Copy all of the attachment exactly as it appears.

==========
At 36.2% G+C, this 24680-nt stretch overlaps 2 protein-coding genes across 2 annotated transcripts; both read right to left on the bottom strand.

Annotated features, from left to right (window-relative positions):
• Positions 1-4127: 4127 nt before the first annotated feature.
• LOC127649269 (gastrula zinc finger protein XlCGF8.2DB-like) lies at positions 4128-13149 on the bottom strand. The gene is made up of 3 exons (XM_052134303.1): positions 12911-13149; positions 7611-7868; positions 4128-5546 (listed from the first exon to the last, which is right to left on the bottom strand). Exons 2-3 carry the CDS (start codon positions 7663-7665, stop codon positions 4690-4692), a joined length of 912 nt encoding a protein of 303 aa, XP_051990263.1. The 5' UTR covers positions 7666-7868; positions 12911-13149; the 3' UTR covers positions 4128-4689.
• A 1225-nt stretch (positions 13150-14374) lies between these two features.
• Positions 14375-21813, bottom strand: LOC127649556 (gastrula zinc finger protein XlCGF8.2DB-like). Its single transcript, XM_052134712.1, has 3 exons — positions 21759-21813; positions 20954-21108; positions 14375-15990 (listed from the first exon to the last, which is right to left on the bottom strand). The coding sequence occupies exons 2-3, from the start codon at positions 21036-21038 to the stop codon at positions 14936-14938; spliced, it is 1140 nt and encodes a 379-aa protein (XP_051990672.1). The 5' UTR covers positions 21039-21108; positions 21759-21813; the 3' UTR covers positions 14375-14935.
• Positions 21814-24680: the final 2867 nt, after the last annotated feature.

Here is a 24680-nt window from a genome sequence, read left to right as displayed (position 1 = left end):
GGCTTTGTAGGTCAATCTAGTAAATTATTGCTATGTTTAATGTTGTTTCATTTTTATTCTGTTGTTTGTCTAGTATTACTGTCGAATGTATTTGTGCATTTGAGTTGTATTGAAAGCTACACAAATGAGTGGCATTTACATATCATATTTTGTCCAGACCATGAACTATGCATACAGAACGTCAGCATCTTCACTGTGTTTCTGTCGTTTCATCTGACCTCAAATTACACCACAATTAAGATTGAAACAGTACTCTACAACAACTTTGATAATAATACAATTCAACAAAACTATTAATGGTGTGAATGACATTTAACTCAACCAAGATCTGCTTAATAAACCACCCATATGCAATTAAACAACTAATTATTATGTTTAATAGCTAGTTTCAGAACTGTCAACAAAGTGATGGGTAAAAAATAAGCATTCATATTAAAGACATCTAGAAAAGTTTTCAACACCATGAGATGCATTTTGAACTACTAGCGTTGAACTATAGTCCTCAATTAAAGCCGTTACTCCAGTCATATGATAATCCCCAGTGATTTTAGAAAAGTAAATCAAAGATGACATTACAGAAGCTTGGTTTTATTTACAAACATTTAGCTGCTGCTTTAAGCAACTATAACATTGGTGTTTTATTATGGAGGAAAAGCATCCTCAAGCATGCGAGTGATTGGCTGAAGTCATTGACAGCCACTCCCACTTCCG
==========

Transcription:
At 36.2% G+C, this 24680-nt stretch overlaps 2 protein-coding genes across 2 annotated transcripts; both read right to left on the bottom strand.

Annotated features, from left to right (window-relative positions):
• Positions 1-4127: 4127 nt before the first annotated feature.
• LOC127649269 (gastrula zinc finger protein XlCGF8.2DB-like) lies at positions 4128-13149 on the bottom strand. The gene is made up of 3 exons (XM_052134303.1): positions 12911-13149; positions 7611-7868; positions 4128-5546 (listed from the first exon to the last, which is right to left on the bottom strand). Exons 2-3 carry the CDS (start codon positions 7663-7665, stop codon positions 4690-4692), a joined length of 912 nt encoding a protein of 303 aa, XP_051990263.1. The 5' UTR covers positions 7666-7868; positions 12911-13149; the 3' UTR covers positions 4128-4689.
• A 1225-nt stretch (positions 13150-14374) lies between these two features.
• Positions 14375-21813, bottom strand: LOC127649556 (gastrula zinc finger protein XlCGF8.2DB-like). Its single transcript, XM_052134712.1, has 3 exons — positions 21759-21813; positions 20954-21108; positions 14375-15990 (listed from the first exon to the last, which is right to left on the bottom strand). The coding sequence occupies exons 2-3, from the start codon at positions 21036-21038 to the stop codon at positions 14936-14938; spliced, it is 1140 nt and encodes a 379-aa protein (XP_051990672.1). The 5' UTR covers positions 21039-21108; positions 21759-21813; the 3' UTR covers positions 14375-14935.
• Positions 21814-24680: the final 2867 nt, after the last annotated feature.

Here is a 24680-nt window from a genome sequence, read left to right as displayed (position 1 = left end):
GGCTTTGTAGGTCAATCTAGTAAATTATTGCTATGTTTAATGTTGTTTCATTTTTATTCTGTTGTTTGTCTAGTATTACTGTCGAATGTATTTGTGCATTTGAGTTGTATTGAAAGCTACACAAATGAGTGGCATTTACATATCATATTTTGTCCAGACCATGAACTATGCATACAGAACGTCAGCATCTTCACTGTGTTTCTGTCGTTTCATCTGACCTCAAATTACACCACAATTAAGATTGAAACAGTACTCTACAACAACTTTGATAATAATACAATTCAACAAAACTATTAATGGTGTGAATGACATTTAACTCAACCAAGATCTGCTTAATAAACCACCCATATGCAATTAAACAACTAATTATTATGTTTAATAGCTAGTTTCAGAACTGTCAACAAAGTGATGGGTAAAAAATAAGCATTCATATTAAAGACATCTAGAAAAGTTTTCAACACCATGAGATGCATTTTGAACTACTAGCGTTGAACTATAGTCCTCAATTAAAGCCGTTACTCCAGTCATATGATAATCCCCAGTGATTTTAGAAAAGTAAATCAAAGATGACATTACAGAAGCTTGGTTTTATTTACAAACATTTAGCTGCTGCTTTAAGCAACTATAACATTGGTGTTTTATTATGGAGGAAAAGCATCCTCAAGCATGCGAGTGATTGGCTGAAGTCATTGACAGCCACTCCCACTTCCG